The entanglement of religion and fascism is significant in the context of clerical fascism in the First Slovak Republic. Ivan Jurica and Anton Čierny recall an issue of a popularity of neo-Nazi rhetoric and a popularity of the nationalist movement (‘Before the Parliament is Set on Fire’) in Slovakia nowadays, especially in Banská region. The artists exploit fragments of popular anti-Nazi films from the communist times (50s – 70s), using phrases spoken by Nazi characters. The dialogues from films like The Shop on Main Street (1965) are set in selected places that refer to Slovak’s identity: for example the source of ‘national’ river Nitra. This simple gesture allows one to observe similarities in verbal narrations during the second world war and today and draws attention to a troublesome fact that Slovakia’s first state structures were formed under Nazi occupation. In this work, as well as in Agnieszka Piksa’s selection of drawings (Untitled, 2010-2017) fascism is a kind of pattern, spectre that has been haunting any kind of community.
The entanglement of religion and fascism is significant in the context of clerical fascism in the First Slovak Republic. Ivan Jurica and Anton Čierny recall an issue of a popularity of neo-Nazi rhetoric and a popularity of the nationalist movement in Slovakia nowadays, especially in Banská region.
‘Are you calling me a dog?’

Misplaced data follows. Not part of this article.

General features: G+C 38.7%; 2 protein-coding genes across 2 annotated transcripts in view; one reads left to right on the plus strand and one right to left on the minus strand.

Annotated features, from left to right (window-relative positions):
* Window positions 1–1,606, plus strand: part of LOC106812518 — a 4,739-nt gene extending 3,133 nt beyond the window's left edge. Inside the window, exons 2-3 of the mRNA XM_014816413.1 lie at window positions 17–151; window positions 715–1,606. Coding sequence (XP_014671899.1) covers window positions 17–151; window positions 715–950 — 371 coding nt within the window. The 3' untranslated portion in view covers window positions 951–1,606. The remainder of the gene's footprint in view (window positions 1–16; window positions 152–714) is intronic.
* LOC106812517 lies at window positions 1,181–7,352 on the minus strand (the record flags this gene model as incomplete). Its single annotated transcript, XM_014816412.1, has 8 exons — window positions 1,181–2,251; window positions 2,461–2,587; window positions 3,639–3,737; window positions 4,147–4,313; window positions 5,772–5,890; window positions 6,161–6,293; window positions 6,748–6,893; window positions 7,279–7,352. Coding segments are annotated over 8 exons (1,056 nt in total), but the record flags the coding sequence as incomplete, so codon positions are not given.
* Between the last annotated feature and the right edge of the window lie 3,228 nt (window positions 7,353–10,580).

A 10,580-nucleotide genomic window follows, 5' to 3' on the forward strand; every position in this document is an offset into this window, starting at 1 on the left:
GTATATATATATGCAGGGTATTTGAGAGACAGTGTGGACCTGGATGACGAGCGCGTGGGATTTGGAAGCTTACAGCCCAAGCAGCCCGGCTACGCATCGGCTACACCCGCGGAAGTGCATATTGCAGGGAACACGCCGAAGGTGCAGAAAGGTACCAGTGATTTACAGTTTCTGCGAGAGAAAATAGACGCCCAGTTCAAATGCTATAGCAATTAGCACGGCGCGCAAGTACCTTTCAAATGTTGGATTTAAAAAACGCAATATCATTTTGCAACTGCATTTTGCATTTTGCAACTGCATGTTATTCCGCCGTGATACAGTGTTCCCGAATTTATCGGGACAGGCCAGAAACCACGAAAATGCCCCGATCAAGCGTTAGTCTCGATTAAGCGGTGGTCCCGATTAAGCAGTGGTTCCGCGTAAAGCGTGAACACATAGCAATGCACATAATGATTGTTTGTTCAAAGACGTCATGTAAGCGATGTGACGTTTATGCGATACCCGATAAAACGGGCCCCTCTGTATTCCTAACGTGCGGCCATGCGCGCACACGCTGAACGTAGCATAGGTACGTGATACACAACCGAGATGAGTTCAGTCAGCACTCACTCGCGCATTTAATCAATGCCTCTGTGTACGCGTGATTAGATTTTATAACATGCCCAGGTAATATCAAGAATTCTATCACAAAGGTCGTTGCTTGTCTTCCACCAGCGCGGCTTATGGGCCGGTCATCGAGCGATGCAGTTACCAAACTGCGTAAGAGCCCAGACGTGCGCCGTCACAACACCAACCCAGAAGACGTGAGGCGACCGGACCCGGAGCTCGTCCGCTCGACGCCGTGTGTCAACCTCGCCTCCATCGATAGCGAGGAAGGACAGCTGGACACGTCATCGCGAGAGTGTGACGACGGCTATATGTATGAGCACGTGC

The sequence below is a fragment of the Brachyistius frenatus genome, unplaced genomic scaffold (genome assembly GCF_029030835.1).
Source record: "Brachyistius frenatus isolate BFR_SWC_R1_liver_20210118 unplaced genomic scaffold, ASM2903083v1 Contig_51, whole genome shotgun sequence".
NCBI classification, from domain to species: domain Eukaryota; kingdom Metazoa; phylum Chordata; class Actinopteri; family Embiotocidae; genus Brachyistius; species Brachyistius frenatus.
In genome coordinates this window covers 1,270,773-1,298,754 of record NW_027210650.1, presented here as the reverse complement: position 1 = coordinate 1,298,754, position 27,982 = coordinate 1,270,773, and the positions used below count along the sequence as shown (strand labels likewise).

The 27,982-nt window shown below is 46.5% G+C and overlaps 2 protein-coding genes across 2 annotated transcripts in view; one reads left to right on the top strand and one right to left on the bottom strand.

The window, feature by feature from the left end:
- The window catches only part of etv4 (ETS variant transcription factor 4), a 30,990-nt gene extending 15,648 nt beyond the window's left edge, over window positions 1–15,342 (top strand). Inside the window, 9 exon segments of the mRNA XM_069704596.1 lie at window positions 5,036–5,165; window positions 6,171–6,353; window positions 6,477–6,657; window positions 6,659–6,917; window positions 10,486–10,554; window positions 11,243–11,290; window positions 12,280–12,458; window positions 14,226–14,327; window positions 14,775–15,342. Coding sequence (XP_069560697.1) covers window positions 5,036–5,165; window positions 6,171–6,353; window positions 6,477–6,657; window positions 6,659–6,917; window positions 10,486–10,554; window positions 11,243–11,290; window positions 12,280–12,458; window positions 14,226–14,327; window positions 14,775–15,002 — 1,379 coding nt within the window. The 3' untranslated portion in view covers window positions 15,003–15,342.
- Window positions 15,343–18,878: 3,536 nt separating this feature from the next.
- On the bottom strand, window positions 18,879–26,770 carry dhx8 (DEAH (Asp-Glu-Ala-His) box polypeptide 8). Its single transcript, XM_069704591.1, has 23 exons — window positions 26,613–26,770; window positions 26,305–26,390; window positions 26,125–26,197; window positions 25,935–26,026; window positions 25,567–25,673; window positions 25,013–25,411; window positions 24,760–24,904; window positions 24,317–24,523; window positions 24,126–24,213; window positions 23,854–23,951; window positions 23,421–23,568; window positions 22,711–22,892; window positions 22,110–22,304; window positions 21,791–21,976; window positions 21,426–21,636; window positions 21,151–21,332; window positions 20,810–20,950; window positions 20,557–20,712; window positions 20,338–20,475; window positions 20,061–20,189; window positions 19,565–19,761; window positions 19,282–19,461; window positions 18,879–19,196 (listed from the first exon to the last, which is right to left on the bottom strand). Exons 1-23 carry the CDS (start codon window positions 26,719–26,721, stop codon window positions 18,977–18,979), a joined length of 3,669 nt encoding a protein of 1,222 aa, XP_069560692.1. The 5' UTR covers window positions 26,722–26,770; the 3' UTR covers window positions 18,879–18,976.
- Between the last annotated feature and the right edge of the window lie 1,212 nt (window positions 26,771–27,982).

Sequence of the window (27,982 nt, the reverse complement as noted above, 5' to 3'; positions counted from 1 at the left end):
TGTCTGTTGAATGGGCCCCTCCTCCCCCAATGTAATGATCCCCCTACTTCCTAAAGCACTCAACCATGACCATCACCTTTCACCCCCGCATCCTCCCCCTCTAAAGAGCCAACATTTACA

Where does the qualitative difference between ‘basic needs of prevention’ and ‘oppression’ lie? The topic of terrorism appears in a film of Joanna Rajkowska’s Upwards! (2006) and Kama Sokolnicka’s Amir Ageeb (2018). They show a series of procedures that dehumanize an individual in a state of exception, when human rights don’t prevail. This is also an aspect of a project of Nura Qureshi Are You Calling Me a Dog? (2017), which reimagines the history of The Mau Mau Resistance in Kenya that documents a chain of events that accelerated independence. The title is associated with tactics of humiliation . After nearly 60 years, Qureshi tries to recapture the event by using objects (proofs) and reconstructing topical scenes. The tactic of re-enactment, which invites one to ‘go back in time’ similar to role-playing, is also visible in Upwards! and Amir Ageeb. The second work is based on the artist’s reconstruction of the corporal position of Ageeb, who suffocated in 1999 due the position he was placed in during his deportation. Empathy or ‘entering into’ the position of ‘the Other’ is a method to resist oppression generated by closed communities. A body as a whole, recalcitrates technologies and regulations that fragement the body. No law or technology exists that reflects the body as a whole entity (as Costas Douzinas writes in a text ‘Human Rights and Postmodern Utopia’ noted in the reader Dreams & Dramas edited by Kilian). The law sees only body parts: ‘reproduction laws’ divest a womb from a whole women body, physical work is visualized through hands. This motif appears in Dorota Kenderová’s film still, a part of an installation There Are More Things (2018, in collaboration with Jaro Varga), that depicts a human body without hands.